Day was initially not a commercial or critical success due to its nihilistic tone, and audience expectations for a replication of Dawn’s irreverence. These “shortcomings” were exacerbated by 80’s horror having come to be dominated by Halloween (1978) slasher film knock-offs, and the release, practically to the day, of a competing zombie film, Dan O’Bannon’s punk-infused – and decidedly more successful – Return of the Living Dead. And while Day is not as historically consequential as Night, or as critically revered as Dawn, it is undeniably the best-acted and most technically proficient of the initial trilogy, the zenith of in-camera horror special effects, and is undeniably, special effects supervisor Tom Savini’s masterpiece.
Almost from the start, the film attracted a small yet devoted following; comprised mostly of “ghouls” as Romero describes them. Moreover, Romero continues to pick Day as his personal favorite of his zombie films. In retrospect, Day was ahead of its time, its tone more in keeping with post 9-11 US horror films. Indeed, the zombies in Day can be viewed as a lobotomized populace, and the scientists and military underground that exploit them as symbols of eroded liberties.
Day, notably, also marked the end of era, and the split-up of Laurel Entertainment, Romero’s production company since Martin. Following Day, Romero “went Hollywood,” directing the studio-meddled Monkey Shines (1988), and the Stephen King adaptation The Dark Half, both box office disappointments. In many ways, Romero’s career would never recover from this post-Day Hollywood excursion. Romero eventually relocated to Canada and produced the independent Bruiser (2000), followed by the aforementioned second zombie trilogy, the studio-produced Land of the Dead, and the independently financed, abysmal Diary of the Dead (2008) and Survival of the Dead (2009), his last “major” film to date.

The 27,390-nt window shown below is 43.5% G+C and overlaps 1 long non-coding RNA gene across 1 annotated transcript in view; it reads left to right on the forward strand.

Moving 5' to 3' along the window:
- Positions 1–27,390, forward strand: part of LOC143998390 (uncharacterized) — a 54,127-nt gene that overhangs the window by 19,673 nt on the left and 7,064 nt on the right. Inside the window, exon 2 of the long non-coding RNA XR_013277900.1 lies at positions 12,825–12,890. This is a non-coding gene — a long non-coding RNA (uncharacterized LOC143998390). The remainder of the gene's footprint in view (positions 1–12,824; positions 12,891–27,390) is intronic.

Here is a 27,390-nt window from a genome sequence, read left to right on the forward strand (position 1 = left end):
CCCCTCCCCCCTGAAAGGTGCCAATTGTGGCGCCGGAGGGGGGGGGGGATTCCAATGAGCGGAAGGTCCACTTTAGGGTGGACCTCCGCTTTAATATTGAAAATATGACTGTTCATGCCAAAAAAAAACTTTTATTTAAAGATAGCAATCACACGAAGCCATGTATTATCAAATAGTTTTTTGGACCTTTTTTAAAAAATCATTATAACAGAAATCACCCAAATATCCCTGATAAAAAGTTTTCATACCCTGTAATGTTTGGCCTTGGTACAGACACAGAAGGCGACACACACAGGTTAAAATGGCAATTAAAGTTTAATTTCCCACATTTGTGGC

The history of Day’s production, derived from interviews, call sheets, production memos, news articles and more, is lovingly – and sometimes repetitiously – detailed in Lee Karr’s book The Making of George Romero’s Day of the Dead. Divided into five neat chapters, Karr’s book covers Day’s origins, its pre-production, its 56 days of production – the book’s longest chapter, thankfully peppered with anecdotes, news articles and context to make for easier reading – its post-production and release, and its legacy.
Karr’s book, for all its merits, is however not terribly well-written, and is certainly non-academic. This is not always a bad thing, yet there needs to be more energy to propel the narrative. Karr’s book suffers from a lack of concision, much repetition, and it needs better transitions, or at least more of them. The large third chapter, a day-by-day recounting of 56 day shoot, can be a bit taxing, though, as I mention, it is helpfully peppered with anecdotes. Most problematically, quotes from interviews need editing, as many appear to be mere transcription. This isn’t courtroom testimony, one wants to tell Karr, it’s a book about a zombie movie. Finally, the formatting is lacking: photographs are haphazardly placed, out of order or context, as if placed not by necessity or design, but out of carelessness or apathy.
Despite numerous drawbacks, Karr is to be commended for his exhaustive research; it’s clear that Karr has a long-lasting and abiding love for the source material, and that enthusiasm keeps the book from becoming too bogged down in minutiae (though there is plenty of that). Karr’s book is also copiously illustrated with rare behind-the-scenes photographs certain to whet the appetite of any Romero zombie fan.